At first sight, retail giant Walmart appears an unlikely candidate to disrupt US healthcare, but the opening last September of its first health center, in Dallas, Georgia, signals a possible new direction for the business.

Matt Parry, head/customer experience and strategy for health and wellness at Walmart, addressed this topic at the recent CES 2020 event in Las Vegas.

Walmart already has a presence in healthcare, delivering 420 million prescriptions a year, as well as operating numerous vision centers, and clinics in South Carolina, Georgia, and Texas that supply primary care, manage on-going conditions, hold physicals, and conduct lab tests.

Parry reported that Walmart’s steps into the health-and-wellness category are premised on the same guiding principles that have long determined its approach in the retail industry.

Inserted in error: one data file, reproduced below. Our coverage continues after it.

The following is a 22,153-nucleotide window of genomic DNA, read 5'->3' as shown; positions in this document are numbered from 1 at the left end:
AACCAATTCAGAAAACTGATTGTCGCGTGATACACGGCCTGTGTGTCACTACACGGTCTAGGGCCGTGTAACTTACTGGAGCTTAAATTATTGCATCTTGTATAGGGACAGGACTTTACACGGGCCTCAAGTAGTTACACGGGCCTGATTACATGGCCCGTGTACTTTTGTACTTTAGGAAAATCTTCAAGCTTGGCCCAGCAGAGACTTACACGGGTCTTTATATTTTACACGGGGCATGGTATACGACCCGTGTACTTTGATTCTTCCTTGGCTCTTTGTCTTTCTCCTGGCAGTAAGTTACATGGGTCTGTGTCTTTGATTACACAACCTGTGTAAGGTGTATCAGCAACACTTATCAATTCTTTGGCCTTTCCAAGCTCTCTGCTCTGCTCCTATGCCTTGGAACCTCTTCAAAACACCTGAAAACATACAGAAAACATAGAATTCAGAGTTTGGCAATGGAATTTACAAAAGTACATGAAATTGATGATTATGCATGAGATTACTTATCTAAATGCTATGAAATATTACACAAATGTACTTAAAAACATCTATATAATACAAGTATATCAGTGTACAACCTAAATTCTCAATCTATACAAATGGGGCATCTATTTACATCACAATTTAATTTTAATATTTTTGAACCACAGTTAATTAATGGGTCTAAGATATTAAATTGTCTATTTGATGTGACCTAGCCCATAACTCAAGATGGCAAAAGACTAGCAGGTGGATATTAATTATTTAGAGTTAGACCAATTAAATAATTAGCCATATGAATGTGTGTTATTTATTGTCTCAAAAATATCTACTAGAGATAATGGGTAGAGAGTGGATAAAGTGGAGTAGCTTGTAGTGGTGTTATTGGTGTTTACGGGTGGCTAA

“Walmart’s mission is to help people save money so they can live better,” he stated. “And, as we look at and talk to our customers, healthcare has just come up as a real need.” (For more details, read WARC’s report: How consumer insights are helping Walmart disrupt the healthcare industry.)

“So, we’re looking to innovate in this space and see how we can use the Walmart brand, our footprint, [and] our capabilities to help people get greater access to affordable healthcare,” he explained.

In line with this objective, customers at its health clinic do not need insurance coverage and are informed upfront of the costs they will pay – with the price of an office visit averaging $40, an annual check-up $30, a flu test $20, and 45-minute individual counseling sessions $45.

Should Walmart’s healthcare model succeed in Georgia, the retailer will develop a new line of business and also benefit its brick-and-mortar stores.

“It’s a standalone business, but at the same time … this is part of the [Walmart] ecosystem,” Parry said.

“We have 150 million shoppers who are coming in [to stores]. This is a convenient opportunity for them to combine a trip to pick up groceries, get their healthcare, get some glasses, whatever,” he added.

“So, there is obviously a big ecosystem play in terms of making customers’ lives easier and saving them money.”

Sourced from WARC